After Medan Pasar, the book pointed out two other buildings. The OCBC Building was built in 1938 for a banking company from China. The other building houses a pharmacy that has been in business since 1909. Impressive, but not photogenic. I skipped taking pictures of these buildings. But the good news is that the OCBC Building is a very tall building, so I could use it as a landmark as I made my way through the other side streets. I frequently came back to Medan Pasar to “try again” as I hunted for the next sights on the list.
The next thing I was supposed to find was the Sze Ya Temple, and after that Central Market. I found Central Market first though, so I decided to do that. Central Market used to be the home of the main wet market. Now it’s home to an arts, crafts, and souvenir market. Some of the souvenirs are the “normal” kind you would expect- key chains, coffee mugs, t-shirts. Some of the arts and crafts souvenirs are actually really nice and made by local artisans. It was a great place to look for things. I decided to stop at a coffee shop for a break and then decided just to eat lunch there as well. I chose a dish that’s considered one of the national dishes of Malaysia- asam laksa. It was the first thing I didn’t like! It was kind of a fish soup with a sour broth. It wasn’t necessarily bad, Micah has tried it and liked it, it just wasn’t for me. Oh well, I was bound to not like something sooner or later.
After lunch I went back to find the Sze Ya Temple. The book says, “Its odd position, squished between rows of shop-houses, was determined by feng shui.” It was definitely in an odd position and that’s why it was difficult to spot. It was built in 1864 at the instruction of Yap Ah Loy, who I started to think of as Mr. Chinatown. The court yard of the temple opens on to two different streets, and I noticed a lot of people using the court yard as a pass through. It’s open for tourists, according to the guide book, but I didn’t feel comfortable going in to the main temple room. I just stayed in the court yard.
Next up was the Guandi Temple. It’s similar to the Sze Ya Temple, built in 1886. This one was much bigger and had a lot of tourists walking in and out. Again, the guidebook said it was open for tourists, so I decided to walk in. There were benches along one wall, so I sat there and observed the goings on for a while. It was really peaceful and nice to sit and reflect and meditate for a little while. The smell of the incense stayed with me for the rest of the day.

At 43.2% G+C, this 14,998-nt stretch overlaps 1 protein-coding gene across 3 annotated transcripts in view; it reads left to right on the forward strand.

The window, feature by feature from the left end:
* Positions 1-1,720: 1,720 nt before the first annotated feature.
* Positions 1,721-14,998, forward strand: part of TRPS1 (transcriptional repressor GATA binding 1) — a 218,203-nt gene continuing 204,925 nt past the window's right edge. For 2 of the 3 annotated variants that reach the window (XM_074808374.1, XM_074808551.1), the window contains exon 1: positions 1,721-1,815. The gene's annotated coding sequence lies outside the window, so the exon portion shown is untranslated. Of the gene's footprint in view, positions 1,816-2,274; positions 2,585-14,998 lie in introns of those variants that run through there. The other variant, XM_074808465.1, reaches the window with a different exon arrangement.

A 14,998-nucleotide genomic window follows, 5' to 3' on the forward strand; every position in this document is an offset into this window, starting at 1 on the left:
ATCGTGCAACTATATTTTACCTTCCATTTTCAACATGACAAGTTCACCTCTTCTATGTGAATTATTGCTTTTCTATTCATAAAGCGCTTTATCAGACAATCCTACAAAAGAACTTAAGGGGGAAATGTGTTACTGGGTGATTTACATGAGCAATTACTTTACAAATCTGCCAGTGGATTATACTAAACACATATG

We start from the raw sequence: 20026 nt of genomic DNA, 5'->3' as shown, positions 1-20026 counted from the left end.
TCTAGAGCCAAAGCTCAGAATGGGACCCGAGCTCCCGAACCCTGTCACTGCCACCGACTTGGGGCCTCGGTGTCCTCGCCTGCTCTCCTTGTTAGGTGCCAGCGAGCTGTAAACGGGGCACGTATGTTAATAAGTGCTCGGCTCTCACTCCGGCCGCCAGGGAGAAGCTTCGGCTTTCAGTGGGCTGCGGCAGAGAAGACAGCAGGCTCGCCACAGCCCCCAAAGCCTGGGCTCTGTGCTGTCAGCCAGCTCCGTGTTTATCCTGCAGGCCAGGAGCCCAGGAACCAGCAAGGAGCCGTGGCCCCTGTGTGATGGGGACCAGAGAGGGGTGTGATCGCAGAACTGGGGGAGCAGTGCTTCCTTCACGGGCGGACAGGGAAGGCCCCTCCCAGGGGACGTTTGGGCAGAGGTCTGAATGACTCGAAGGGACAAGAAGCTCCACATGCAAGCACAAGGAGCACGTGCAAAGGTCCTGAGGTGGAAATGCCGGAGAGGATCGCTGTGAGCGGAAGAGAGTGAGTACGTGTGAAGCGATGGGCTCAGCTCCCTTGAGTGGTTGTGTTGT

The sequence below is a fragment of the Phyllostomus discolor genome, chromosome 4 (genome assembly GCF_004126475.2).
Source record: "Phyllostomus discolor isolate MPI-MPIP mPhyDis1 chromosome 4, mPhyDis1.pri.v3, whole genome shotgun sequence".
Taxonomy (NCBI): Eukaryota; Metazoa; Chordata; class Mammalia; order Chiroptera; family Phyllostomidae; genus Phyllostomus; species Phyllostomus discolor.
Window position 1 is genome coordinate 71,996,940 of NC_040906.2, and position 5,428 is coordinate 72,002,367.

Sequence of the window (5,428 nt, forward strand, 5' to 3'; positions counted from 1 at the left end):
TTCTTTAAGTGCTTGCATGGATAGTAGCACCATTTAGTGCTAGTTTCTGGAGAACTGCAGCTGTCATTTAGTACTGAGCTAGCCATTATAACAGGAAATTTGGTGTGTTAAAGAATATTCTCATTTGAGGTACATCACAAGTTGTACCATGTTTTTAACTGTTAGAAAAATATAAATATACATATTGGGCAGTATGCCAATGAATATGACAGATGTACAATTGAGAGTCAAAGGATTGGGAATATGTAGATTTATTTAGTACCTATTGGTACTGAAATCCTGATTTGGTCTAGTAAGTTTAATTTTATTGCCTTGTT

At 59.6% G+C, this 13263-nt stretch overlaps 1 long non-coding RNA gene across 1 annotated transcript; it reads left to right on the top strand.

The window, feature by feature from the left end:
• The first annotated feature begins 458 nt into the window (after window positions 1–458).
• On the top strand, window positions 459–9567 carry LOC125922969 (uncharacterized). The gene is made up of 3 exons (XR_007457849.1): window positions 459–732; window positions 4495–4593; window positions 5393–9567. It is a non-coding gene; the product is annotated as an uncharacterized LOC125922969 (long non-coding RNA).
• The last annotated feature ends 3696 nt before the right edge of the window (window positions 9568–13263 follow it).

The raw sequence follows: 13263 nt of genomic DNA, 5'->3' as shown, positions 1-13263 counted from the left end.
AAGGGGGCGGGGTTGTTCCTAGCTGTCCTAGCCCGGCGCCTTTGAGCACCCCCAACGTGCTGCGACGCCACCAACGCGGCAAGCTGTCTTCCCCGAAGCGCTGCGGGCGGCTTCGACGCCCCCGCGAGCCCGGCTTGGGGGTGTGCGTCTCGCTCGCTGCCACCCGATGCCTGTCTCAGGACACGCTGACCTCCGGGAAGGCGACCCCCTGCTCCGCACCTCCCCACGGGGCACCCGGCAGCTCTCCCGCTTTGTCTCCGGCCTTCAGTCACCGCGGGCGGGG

Across the street and down the block a little bit was the Hindu Sri Mahamariamman Temple. It looked like they were preparing for some kind of special event, I have no idea what kind of event but I guessed a wedding. A man and a woman were more dressed up than everyone else and there were photographers taking pictures of them. I didn’t stay very long because it didn’t seem nice for tourists to hang around while something very special was happening. The temple was originally founded in 1873 by the Pillai family, who I later learned were the founders of the Indian community in KL. It was a private shrine for a while and opened to the public in the 1920s. The tower was built in 1972. I didn’t see it, but the temple houses a chariot that takes statuettes of Lord Murugan to Batu Caves during the Thaipusam festival. Since we have already been to Batu Caves, it was neat to be able to start to make connections among the different tourist sites here.
The next thing I found was the Petaling Street Market and the wet market “where locals shop for their groceries.” I would love to find a a place to shop outside of the mall, so I was looking forward to checking it out. I thought the Street Market might be another place to find local stuff, but it turns out they sold counterfeit anything you can imagine. The book said Malaysia’s “relaxed attitude towards counterfeit goods is on display” and it was. As a linguist, I appreciated the flexibility of the vendors. “Hello Miss! Buy a nice purse?” When I didn’t respond, he switched to French. When I still didn’t respond, he switched to German. By that point, I was out of earshot so I don’t know what he tried next. It must work often enough for the vendors to learn how to hawk goods in multiple languages! As for the wet market, apparently the time to go is first thing in the morning. By the time I was there, just after lunch, most stalls were closed up. I did see a stall selling chickens though. You could purchase a live chicken, which I assume they then prepared for you, you could buy a freshly killed and plucked chicken, or you could buy pieces of chicken, just like at a regular grocery store. It was an interesting experience, but I’m not sure I’ve found my new market.